A couple of weeks ago HEXUS reported upon the PC RAM price declines that have set a trend over recent months. It isn't that RAM pricing is reaching bargain levels - but it is getting to more reasonable levels - levels we last saw in Autumn 2016. However, PC RAM pricing has still got some way to go to be considered 'cheap'.
The happy tale last time was that market intelligence firm TrendForce saw the forces behind the RAM price drops persisting, so we could see mainstream DRAM products will drop by an average further 15 per cent in Q2 this year. That's good news for end users but DRAM manufacturers aren't so chirpy seeing their luscious margins shrink.
Of course product makers can artificially restrict supplies to try and play the demand/supply curves in their favour but by not running full pelt there is always an opportunity cost and you have to be wary of your competitors shifting their strategies too. Fudzilla says that "the three DRAM manufacturers have been curbing their production to prevent prices from falling further," but often such strategies fall flat unless there is collusion - and such anti-competitive strategies are not legal. Chipmakers sometimes cut expansion plans rather than slow production at existing facilities but that makes them slower to react when the market turns.
Taiwan's Nanya Technologies, one of the big DRAM players, admits that DRAM pricing will continue its downtrend during Q2 this year. However, the firm is optimistic about Q3 and beyond. The reason for the positivity from Nanya's perspective is that it thinks that overall market demand will pick up in the second half of the year. Nanya does mention a couple of the current hurdles for the DRAM industry though - trade disputes and CPU shortages - and if these are fixed trade should pick up.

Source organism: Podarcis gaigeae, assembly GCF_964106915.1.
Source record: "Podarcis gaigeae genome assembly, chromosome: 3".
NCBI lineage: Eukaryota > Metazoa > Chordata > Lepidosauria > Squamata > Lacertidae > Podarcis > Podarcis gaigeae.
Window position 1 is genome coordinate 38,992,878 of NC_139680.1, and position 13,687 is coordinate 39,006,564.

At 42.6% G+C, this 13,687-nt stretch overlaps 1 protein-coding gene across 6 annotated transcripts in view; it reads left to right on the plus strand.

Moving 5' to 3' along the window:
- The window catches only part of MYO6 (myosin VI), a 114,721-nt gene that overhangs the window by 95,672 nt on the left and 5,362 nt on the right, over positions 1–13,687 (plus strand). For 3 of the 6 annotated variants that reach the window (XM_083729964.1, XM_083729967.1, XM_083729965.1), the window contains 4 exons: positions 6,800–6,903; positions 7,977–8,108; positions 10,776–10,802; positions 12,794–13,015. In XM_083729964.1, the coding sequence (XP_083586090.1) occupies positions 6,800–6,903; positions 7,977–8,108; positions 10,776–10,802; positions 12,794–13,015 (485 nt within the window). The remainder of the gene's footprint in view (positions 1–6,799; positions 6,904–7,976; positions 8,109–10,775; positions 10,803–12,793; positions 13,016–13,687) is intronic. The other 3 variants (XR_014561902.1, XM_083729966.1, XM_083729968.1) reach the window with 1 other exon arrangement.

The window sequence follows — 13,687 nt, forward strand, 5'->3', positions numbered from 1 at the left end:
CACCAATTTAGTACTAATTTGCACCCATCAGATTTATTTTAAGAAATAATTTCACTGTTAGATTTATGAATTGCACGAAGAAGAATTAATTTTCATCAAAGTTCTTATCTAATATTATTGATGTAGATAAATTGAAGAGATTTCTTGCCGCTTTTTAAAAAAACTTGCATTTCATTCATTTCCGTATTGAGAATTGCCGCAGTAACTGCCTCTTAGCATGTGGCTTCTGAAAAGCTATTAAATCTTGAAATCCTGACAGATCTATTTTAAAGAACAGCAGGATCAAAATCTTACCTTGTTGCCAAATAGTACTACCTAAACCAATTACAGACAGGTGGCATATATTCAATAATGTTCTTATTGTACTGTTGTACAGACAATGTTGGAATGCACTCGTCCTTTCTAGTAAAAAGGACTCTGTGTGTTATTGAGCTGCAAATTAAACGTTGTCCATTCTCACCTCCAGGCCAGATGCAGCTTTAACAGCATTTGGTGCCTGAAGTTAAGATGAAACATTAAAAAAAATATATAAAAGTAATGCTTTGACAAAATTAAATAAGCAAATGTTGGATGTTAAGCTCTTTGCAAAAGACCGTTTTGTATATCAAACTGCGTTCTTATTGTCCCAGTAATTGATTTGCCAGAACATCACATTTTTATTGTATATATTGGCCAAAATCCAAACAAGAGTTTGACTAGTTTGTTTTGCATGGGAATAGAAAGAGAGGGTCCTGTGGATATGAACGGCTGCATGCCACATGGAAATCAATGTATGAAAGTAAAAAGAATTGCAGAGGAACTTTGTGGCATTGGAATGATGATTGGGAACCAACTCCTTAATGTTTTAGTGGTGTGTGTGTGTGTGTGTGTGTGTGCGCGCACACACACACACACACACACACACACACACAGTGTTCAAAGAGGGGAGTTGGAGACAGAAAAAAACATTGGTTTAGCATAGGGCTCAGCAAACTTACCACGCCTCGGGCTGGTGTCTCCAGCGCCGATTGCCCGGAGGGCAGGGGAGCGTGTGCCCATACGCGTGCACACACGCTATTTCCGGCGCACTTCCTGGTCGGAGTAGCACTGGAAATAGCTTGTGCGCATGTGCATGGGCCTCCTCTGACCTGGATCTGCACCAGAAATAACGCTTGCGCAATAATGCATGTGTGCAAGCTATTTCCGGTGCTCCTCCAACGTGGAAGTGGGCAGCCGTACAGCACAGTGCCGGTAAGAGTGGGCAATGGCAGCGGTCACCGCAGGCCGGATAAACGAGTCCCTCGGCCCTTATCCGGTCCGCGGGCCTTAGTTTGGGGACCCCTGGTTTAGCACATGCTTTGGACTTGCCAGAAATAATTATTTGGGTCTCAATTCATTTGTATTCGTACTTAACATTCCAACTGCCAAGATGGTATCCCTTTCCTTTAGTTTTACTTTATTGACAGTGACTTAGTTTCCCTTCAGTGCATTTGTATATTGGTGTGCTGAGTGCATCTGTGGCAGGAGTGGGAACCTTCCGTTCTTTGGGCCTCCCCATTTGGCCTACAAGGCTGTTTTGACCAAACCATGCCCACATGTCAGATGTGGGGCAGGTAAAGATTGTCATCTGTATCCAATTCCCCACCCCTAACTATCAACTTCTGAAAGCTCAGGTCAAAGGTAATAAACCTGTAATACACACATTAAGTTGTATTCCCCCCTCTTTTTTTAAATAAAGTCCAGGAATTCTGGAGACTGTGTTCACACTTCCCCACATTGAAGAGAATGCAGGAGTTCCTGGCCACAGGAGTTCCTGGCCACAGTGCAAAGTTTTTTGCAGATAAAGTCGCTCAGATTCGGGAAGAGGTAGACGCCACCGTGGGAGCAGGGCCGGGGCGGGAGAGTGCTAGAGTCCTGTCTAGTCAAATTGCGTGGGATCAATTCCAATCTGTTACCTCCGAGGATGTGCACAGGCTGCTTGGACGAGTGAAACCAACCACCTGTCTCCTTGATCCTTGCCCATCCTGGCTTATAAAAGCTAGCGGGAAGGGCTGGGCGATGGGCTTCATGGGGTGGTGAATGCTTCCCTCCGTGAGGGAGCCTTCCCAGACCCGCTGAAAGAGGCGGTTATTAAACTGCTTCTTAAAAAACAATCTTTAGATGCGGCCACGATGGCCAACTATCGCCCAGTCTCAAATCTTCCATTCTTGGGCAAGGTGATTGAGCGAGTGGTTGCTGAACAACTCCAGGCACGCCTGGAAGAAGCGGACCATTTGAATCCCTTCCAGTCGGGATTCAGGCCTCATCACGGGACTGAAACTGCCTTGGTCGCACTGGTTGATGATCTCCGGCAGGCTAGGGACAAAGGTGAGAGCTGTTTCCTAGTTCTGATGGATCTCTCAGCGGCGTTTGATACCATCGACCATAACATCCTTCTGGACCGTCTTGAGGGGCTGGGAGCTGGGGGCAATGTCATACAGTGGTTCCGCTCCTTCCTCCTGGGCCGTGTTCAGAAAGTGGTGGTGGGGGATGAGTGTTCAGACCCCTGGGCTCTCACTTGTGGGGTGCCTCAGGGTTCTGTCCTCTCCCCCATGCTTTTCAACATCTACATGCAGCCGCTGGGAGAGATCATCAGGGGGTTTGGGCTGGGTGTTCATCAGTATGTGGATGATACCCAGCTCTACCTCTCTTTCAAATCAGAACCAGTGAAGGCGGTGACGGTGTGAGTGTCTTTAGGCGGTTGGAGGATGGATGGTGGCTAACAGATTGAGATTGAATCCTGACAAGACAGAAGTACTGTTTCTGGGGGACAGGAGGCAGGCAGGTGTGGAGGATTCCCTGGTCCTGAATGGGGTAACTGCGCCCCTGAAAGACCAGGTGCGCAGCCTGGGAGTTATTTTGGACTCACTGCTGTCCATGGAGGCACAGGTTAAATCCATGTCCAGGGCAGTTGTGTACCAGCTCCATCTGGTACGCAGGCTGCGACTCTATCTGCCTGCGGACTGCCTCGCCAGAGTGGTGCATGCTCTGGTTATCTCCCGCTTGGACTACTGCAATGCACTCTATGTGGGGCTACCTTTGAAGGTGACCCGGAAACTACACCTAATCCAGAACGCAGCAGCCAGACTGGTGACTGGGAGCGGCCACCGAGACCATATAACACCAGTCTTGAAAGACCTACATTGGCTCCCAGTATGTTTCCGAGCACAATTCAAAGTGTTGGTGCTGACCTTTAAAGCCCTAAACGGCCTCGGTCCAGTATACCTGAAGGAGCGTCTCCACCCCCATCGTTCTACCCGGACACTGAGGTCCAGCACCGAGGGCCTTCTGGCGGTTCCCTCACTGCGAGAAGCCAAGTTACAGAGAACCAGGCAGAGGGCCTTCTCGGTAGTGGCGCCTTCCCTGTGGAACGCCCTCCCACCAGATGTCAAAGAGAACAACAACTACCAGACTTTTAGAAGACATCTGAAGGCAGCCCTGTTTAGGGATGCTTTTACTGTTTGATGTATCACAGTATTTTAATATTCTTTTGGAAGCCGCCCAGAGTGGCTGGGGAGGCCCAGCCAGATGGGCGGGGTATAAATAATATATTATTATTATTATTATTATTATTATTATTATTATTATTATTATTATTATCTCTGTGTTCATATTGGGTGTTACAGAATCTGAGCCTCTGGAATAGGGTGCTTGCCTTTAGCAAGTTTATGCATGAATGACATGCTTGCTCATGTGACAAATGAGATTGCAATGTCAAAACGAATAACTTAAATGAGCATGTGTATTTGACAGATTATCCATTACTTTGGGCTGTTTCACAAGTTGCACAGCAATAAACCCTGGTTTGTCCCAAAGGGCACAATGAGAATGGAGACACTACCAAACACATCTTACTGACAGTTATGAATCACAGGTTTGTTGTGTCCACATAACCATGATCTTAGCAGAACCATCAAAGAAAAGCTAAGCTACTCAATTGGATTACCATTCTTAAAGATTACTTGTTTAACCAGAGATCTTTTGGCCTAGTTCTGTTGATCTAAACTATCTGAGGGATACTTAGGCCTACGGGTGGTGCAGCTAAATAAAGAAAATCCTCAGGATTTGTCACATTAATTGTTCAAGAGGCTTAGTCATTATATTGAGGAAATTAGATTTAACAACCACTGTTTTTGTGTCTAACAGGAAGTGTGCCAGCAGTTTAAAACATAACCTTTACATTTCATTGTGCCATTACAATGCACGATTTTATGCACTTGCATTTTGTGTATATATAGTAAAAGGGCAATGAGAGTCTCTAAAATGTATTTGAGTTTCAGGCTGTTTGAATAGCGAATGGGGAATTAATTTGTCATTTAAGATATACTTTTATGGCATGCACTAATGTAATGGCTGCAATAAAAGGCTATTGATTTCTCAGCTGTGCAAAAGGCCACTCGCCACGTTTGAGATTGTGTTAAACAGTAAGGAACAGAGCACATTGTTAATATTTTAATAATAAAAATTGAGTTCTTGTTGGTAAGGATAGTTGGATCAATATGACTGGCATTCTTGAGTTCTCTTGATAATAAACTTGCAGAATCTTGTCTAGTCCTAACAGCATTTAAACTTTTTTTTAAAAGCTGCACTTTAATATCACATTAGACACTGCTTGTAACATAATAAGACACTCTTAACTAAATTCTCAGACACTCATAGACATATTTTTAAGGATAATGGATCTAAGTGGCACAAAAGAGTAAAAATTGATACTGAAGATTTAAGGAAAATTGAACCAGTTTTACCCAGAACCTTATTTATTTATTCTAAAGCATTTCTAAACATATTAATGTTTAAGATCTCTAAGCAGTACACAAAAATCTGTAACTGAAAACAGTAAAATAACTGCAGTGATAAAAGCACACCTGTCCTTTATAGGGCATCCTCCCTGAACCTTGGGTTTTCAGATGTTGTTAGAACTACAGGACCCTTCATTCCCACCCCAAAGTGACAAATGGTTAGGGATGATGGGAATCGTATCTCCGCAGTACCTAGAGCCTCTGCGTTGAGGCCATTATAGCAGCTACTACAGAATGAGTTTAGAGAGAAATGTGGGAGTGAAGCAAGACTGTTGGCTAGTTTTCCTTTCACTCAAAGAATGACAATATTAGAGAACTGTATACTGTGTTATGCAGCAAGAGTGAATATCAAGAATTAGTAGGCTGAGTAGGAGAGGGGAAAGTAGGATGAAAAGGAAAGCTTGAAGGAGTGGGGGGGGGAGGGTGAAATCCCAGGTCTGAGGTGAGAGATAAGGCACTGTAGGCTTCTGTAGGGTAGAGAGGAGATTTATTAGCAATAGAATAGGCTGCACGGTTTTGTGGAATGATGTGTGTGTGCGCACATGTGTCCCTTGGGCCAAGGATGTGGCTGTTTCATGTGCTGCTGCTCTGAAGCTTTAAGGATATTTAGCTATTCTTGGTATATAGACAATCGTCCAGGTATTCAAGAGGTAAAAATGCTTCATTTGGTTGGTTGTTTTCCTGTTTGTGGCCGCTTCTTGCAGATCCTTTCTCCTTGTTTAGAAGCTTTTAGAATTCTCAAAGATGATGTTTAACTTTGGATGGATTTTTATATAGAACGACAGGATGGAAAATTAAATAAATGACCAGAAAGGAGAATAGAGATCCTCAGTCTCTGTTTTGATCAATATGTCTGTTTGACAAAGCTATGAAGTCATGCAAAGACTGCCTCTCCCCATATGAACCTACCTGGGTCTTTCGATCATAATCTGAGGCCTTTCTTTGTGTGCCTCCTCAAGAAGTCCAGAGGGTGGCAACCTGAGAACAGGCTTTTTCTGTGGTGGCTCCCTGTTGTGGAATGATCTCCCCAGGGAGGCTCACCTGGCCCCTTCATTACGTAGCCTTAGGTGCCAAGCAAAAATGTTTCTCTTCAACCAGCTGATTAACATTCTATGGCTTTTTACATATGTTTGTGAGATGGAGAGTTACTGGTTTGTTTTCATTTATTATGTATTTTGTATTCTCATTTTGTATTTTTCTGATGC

Nanya could just be trying to please shareholders with its forecast, and it has just declared a cash dividend for its holders. It doesn't indicate what market segments will show particular demand for its memory products. Summer and autumn are sometimes big for the PC industry with new platforms announced by the likes of AMD and Intel at Computex and the beginning of the back-to-school sales.
Meanwhile, if you are a thrifty PC enthusiast waiting for the right time to buy a RAM upgrade, it looks like a pretty safe bet to wait until summer, at least.